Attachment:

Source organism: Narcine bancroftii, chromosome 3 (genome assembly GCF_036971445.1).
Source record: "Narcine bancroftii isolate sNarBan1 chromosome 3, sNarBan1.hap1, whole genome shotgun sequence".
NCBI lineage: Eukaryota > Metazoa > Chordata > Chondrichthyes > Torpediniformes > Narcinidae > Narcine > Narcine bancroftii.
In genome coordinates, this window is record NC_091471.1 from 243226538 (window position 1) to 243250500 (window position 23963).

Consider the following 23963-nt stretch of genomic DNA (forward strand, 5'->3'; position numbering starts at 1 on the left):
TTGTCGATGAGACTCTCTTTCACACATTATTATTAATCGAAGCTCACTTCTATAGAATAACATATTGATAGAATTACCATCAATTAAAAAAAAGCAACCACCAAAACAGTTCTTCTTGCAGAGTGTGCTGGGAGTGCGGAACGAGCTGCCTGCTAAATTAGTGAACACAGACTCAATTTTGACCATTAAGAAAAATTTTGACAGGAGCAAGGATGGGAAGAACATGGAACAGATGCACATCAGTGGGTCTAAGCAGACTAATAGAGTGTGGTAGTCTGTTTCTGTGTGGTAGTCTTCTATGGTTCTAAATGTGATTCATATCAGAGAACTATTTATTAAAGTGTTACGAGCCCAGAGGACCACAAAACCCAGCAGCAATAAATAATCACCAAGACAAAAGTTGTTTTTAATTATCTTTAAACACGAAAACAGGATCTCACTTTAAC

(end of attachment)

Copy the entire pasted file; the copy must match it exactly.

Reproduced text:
Source organism: Narcine bancroftii, chromosome 3 (genome assembly GCF_036971445.1).
Source record: "Narcine bancroftii isolate sNarBan1 chromosome 3, sNarBan1.hap1, whole genome shotgun sequence".
NCBI lineage: Eukaryota > Metazoa > Chordata > Chondrichthyes > Torpediniformes > Narcinidae > Narcine > Narcine bancroftii.
In genome coordinates, this window is record NC_091471.1 from 243226538 (window position 1) to 243250500 (window position 23963).

Consider the following 23963-nt stretch of genomic DNA (forward strand, 5'->3'; position numbering starts at 1 on the left):
TTGTCGATGAGACTCTCTTTCACACATTATTATTAATCGAAGCTCACTTCTATAGAATAACATATTGATAGAATTACCATCAATTAAAAAAAAGCAACCACCAAAACAGTTCTTCTTGCAGAGTGTGCTGGGAGTGCGGAACGAGCTGCCTGCTAAATTAGTGAACACAGACTCAATTTTGACCATTAAGAAAAATTTTGACAGGAGCAAGGATGGGAAGAACATGGAACAGATGCACATCAGTGGGTCTAAGCAGACTAATAGAGTGTGGTAGTCTGTTTCTGTGTGGTAGTCTTCTATGGTTCTAAATGTGATTCATATCAGAGAACTATTTATTAAAGTGTTACGAGCCCAGAGGACCACAAAACCCAGCAGCAATAAATAATCACCAAGACAAAAGTTGTTTTTAATTATCTTTAAACACGAAAACAGGATCTCACTTTAAC